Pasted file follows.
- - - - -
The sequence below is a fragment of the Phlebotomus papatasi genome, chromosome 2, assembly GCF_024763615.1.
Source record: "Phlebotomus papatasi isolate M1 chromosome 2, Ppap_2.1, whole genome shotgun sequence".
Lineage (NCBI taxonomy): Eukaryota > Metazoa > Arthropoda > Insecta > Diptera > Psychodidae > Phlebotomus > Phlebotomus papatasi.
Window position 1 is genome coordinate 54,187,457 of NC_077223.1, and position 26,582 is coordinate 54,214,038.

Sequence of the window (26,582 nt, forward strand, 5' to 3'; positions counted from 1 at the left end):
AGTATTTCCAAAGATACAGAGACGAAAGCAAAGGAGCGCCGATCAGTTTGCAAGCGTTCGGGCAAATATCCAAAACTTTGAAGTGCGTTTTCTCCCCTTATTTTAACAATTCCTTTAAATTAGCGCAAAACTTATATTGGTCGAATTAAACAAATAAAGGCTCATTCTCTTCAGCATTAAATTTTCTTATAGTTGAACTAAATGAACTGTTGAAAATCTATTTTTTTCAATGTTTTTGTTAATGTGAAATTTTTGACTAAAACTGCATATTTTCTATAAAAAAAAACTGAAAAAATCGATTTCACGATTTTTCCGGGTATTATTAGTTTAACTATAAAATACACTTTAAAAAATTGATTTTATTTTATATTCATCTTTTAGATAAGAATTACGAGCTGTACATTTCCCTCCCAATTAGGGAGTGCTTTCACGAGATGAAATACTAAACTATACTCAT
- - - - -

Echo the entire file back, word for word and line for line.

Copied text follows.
The sequence below is a fragment of the Phlebotomus papatasi genome, chromosome 2, assembly GCF_024763615.1.
Source record: "Phlebotomus papatasi isolate M1 chromosome 2, Ppap_2.1, whole genome shotgun sequence".
Lineage (NCBI taxonomy): Eukaryota > Metazoa > Arthropoda > Insecta > Diptera > Psychodidae > Phlebotomus > Phlebotomus papatasi.
Window position 1 is genome coordinate 54,187,457 of NC_077223.1, and position 26,582 is coordinate 54,214,038.

Sequence of the window (26,582 nt, forward strand, 5' to 3'; positions counted from 1 at the left end):
AGTATTTCCAAAGATACAGAGACGAAAGCAAAGGAGCGCCGATCAGTTTGCAAGCGTTCGGGCAAATATCCAAAACTTTGAAGTGCGTTTTCTCCCCTTATTTTAACAATTCCTTTAAATTAGCGCAAAACTTATATTGGTCGAATTAAACAAATAAAGGCTCATTCTCTTCAGCATTAAATTTTCTTATAGTTGAACTAAATGAACTGTTGAAAATCTATTTTTTTCAATGTTTTTGTTAATGTGAAATTTTTGACTAAAACTGCATATTTTCTATAAAAAAAAACTGAAAAAATCGATTTCACGATTTTTCCGGGTATTATTAGTTTAACTATAAAATACACTTTAAAAAATTGATTTTATTTTATATTCATCTTTTAGATAAGAATTACGAGCTGTACATTTCCCTCCCAATTAGGGAGTGCTTTCACGAGATGAAATACTAAACTATACTCAT